More insurers today are mulling the use of “nontraditional” sources when assessing premium rates—sources that go beyond public or official filings. These include social media postings and data from sensors that can increasingly be found in our smartphones, vehicles, wearables, and elsewhere. Real-time collection of individualized data from these sensors opens the door for behavior-based policy pricing. The data mining and predictive modeling capacities of AI systems provide a way to turn the billions of data points provided from nontraditional sources into more detailed and objective risk assessments. Some customers will gladly provide personal information in exchange for savings on their premiums.

AI systems can also vastly improve insurers’ ability to detect fraud. Advanced predictive modeling can generate red flags during the claims intake process, routing suspect claims to investigation while proper claims are paid more expeditiously. But these new capabilities also come with new risks, Foggan warns:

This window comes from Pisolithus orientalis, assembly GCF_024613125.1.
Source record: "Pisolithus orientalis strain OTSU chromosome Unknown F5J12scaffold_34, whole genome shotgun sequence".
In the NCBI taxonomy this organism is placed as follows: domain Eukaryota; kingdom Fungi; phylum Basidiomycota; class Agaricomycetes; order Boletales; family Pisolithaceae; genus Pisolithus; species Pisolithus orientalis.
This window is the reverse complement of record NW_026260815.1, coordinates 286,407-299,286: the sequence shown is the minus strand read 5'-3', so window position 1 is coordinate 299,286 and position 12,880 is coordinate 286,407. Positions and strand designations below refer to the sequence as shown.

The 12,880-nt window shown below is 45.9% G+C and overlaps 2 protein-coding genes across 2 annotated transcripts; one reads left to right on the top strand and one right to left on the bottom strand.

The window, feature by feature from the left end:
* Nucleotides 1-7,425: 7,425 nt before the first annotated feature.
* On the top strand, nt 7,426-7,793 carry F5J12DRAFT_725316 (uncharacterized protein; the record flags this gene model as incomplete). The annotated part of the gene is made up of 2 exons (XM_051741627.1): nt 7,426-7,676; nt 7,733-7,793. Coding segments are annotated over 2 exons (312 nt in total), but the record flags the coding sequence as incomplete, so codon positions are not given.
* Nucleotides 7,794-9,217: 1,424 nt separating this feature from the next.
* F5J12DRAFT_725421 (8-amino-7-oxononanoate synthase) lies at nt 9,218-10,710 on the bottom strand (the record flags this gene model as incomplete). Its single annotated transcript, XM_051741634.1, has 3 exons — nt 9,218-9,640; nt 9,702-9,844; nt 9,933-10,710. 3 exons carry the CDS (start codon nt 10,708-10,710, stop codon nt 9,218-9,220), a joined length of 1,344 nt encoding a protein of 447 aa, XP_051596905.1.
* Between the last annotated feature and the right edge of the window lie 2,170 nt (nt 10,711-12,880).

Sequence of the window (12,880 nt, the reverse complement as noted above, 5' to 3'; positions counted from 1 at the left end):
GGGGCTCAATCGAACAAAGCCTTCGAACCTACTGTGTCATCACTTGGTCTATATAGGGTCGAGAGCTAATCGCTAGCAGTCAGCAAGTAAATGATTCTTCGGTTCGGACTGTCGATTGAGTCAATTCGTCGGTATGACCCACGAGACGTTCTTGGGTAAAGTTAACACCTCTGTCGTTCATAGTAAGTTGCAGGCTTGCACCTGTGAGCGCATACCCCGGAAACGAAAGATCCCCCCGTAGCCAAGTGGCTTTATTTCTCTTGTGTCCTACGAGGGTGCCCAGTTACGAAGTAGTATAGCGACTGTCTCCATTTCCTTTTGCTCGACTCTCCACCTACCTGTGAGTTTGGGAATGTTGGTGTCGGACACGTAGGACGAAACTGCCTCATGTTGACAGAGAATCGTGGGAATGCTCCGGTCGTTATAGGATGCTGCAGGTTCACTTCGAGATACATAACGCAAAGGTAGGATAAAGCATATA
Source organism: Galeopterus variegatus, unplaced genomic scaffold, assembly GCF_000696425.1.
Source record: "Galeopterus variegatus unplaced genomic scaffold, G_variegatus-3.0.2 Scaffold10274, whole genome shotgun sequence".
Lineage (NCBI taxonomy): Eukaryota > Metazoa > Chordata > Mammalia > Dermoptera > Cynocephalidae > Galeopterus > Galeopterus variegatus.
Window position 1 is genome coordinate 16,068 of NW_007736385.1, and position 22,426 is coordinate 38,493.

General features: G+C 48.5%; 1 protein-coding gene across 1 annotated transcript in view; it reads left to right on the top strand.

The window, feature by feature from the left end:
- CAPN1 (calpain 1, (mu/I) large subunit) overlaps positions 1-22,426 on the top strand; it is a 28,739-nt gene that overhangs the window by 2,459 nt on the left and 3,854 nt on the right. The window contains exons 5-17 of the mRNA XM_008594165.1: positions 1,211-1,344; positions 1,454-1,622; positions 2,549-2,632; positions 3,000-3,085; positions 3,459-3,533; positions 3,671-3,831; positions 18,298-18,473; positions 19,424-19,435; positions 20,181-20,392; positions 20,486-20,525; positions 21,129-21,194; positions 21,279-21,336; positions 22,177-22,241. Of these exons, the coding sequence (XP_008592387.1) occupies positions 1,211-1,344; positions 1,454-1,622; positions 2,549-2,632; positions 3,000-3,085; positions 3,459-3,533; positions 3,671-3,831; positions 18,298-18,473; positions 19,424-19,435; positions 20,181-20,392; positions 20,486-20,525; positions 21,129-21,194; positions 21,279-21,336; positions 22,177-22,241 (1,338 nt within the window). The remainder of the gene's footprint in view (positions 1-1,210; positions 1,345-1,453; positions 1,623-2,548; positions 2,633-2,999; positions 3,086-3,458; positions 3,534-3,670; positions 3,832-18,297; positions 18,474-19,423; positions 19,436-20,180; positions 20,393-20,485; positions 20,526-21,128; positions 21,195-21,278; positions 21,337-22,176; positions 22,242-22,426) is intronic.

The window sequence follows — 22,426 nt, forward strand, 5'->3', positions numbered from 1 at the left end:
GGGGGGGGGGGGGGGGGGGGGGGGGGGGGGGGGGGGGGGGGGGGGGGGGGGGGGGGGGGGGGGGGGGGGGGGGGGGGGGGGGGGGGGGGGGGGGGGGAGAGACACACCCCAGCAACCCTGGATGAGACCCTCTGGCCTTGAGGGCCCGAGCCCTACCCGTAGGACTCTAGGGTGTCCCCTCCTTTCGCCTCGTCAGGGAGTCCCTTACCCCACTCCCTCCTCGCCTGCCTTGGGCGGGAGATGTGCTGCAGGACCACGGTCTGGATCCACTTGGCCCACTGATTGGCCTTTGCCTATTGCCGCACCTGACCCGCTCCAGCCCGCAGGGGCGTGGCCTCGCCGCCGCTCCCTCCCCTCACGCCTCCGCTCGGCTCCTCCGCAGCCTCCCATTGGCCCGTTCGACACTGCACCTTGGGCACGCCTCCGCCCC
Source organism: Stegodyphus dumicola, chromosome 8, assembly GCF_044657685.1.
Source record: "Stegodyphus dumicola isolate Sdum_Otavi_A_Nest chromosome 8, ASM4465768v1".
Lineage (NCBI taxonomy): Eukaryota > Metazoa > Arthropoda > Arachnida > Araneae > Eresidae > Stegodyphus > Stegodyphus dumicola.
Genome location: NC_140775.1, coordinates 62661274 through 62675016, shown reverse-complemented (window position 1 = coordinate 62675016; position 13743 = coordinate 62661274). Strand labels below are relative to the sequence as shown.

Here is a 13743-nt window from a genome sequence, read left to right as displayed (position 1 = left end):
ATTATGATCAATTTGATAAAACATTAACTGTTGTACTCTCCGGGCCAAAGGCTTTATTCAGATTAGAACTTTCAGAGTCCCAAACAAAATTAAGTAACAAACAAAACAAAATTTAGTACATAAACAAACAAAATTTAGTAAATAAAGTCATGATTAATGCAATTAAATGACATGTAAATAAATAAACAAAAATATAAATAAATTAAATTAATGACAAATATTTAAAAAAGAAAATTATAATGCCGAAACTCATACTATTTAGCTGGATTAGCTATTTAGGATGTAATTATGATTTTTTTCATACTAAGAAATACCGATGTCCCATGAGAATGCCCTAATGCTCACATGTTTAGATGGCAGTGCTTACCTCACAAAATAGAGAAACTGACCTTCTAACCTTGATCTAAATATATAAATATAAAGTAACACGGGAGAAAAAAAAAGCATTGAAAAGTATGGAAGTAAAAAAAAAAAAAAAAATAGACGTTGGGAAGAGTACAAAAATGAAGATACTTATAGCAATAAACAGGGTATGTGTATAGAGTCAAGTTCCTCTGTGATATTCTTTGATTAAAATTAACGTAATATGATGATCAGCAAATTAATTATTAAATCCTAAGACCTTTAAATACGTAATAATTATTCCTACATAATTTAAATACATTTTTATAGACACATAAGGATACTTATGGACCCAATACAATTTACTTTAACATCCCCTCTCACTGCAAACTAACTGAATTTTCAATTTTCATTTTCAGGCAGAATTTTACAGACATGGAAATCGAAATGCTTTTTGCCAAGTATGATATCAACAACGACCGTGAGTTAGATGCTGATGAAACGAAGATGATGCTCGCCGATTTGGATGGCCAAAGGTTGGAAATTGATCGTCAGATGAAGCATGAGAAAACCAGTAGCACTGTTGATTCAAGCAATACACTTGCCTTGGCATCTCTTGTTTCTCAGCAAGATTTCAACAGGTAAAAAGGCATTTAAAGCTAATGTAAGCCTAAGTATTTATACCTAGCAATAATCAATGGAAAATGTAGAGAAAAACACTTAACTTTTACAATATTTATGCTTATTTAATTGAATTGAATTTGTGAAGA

• Privacy and security. Big Tech platforms have been plagued by high-profile controversies over the improper or dis- quieting use of data about their members, sometimes by unknown third parties. Insurers need to ensure they are complying with all laws respecting privacy and data security and maintaining trust with their customers.
  • Proxy discrimination. Even if they do not recognize protected classes such as race or religion, AI algorithms could seize on “proxy” criteria (such as ZIP codes or even social media habits) that are historically or commonly associated with people in these classes. If the resulting decisions have a disparate impact on protected classes, they could pose a liability risk. Some scholarly research suggests that AI algorithms are especially susceptible to proxy discrimination. “Going forward, almost any use of predictive algorithms that harms a definable group of consumers could, in theory, spark a class action lawsuit,” Foggan says.